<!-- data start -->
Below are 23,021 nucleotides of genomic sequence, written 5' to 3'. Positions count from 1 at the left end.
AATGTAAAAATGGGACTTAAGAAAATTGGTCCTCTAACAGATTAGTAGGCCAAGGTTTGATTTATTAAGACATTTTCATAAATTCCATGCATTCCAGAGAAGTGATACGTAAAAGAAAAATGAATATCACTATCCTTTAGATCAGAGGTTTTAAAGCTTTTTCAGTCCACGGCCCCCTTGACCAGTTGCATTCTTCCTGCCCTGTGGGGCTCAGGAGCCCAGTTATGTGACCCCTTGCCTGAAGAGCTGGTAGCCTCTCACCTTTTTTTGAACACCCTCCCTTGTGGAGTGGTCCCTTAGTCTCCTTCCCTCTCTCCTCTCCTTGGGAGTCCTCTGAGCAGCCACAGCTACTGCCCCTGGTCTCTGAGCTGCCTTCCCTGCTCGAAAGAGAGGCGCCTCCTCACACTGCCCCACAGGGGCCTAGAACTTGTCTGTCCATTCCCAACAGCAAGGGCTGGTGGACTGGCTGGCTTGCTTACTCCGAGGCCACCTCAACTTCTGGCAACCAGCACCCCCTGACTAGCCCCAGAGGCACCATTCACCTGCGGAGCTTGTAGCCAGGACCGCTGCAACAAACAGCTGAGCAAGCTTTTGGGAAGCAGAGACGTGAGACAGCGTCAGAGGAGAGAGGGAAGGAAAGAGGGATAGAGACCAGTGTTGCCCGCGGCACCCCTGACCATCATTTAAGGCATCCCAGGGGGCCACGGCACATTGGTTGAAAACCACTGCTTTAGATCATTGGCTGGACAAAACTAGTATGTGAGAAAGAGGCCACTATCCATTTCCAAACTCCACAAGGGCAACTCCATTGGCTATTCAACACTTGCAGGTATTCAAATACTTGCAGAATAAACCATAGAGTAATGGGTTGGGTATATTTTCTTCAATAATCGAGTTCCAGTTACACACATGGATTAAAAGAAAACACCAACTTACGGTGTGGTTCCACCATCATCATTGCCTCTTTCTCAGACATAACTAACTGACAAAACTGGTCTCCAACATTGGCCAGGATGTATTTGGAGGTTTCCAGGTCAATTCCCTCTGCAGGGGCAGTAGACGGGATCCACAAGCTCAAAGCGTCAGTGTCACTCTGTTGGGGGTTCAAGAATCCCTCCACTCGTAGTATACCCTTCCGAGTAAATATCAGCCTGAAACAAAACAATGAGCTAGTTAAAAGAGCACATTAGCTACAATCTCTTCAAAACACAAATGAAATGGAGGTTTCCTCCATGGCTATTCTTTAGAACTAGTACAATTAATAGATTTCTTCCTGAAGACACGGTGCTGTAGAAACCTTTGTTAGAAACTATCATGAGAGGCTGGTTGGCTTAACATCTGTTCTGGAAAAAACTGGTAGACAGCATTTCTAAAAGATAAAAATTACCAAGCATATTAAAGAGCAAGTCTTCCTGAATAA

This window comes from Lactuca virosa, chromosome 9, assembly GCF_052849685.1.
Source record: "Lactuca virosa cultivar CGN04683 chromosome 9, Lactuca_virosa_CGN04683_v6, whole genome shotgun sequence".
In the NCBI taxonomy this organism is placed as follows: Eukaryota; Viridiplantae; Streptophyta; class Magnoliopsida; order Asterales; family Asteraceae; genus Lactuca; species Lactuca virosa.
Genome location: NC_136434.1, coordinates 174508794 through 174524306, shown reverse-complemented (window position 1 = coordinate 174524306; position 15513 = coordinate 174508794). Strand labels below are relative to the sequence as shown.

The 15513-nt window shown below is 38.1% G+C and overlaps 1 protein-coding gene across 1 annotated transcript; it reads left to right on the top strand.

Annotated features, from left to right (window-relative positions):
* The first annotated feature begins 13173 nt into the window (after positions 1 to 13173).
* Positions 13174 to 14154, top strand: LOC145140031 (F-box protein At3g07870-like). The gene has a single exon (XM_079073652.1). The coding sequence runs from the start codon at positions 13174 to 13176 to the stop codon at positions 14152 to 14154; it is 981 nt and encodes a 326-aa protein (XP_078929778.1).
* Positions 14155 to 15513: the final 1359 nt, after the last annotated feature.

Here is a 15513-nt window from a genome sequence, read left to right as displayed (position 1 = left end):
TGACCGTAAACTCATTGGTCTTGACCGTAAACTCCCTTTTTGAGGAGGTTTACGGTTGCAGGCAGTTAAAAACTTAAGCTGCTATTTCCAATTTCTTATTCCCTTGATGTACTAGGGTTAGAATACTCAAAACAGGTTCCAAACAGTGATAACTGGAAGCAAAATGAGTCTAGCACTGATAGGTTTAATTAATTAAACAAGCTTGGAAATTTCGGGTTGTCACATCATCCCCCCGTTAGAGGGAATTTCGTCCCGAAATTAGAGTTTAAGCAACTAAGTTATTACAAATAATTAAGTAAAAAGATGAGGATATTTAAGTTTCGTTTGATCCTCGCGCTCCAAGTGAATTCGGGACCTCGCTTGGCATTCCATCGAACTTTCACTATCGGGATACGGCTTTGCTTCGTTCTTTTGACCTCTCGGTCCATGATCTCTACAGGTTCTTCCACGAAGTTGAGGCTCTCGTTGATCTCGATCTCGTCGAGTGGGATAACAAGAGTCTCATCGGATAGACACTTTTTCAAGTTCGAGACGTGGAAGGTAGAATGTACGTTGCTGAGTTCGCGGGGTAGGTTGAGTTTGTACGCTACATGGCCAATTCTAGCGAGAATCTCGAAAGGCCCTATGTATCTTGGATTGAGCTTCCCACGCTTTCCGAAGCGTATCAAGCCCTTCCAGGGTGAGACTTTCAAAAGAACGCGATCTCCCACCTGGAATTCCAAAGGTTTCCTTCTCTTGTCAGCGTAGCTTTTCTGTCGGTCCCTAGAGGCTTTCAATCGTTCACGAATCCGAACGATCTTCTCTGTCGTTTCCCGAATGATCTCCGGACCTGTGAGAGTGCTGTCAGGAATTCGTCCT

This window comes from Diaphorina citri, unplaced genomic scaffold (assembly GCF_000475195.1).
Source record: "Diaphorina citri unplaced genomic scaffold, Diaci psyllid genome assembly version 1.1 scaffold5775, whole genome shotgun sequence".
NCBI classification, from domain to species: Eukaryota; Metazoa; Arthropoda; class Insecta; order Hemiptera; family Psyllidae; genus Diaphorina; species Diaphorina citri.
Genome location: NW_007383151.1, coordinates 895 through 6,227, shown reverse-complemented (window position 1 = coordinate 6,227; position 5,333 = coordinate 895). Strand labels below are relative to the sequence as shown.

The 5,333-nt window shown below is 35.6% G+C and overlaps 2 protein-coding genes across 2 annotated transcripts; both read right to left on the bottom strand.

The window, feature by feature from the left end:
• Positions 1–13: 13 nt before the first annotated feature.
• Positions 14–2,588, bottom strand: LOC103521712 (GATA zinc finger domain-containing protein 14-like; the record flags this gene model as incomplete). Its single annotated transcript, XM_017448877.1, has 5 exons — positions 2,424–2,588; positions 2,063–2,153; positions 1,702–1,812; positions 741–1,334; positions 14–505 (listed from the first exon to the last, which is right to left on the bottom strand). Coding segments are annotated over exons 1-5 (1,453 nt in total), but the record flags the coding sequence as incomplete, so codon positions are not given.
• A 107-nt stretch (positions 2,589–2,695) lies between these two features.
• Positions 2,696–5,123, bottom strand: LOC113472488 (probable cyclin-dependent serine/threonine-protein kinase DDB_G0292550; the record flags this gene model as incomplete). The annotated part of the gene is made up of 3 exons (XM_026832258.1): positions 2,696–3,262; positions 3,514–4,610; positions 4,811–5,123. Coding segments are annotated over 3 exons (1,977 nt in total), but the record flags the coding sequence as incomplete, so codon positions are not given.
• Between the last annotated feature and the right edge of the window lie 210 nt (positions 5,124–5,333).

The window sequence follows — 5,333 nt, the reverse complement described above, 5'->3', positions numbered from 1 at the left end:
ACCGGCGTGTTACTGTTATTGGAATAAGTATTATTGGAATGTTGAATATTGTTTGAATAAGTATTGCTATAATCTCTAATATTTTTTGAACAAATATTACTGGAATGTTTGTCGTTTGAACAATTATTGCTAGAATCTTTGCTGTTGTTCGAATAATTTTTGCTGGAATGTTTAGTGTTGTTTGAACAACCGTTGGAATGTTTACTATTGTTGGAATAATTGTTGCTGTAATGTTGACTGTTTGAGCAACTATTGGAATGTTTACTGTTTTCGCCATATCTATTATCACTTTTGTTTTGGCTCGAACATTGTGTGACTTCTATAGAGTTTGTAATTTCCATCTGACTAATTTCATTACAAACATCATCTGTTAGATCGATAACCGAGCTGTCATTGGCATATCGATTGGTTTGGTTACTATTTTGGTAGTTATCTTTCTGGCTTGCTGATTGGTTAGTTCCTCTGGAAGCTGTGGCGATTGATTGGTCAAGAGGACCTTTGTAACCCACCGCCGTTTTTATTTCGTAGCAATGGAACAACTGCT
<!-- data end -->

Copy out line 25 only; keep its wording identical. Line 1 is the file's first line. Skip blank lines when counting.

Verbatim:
The window sequence follows — 5,333 nt, the reverse complement described above, 5'->3', positions numbered from 1 at the left end: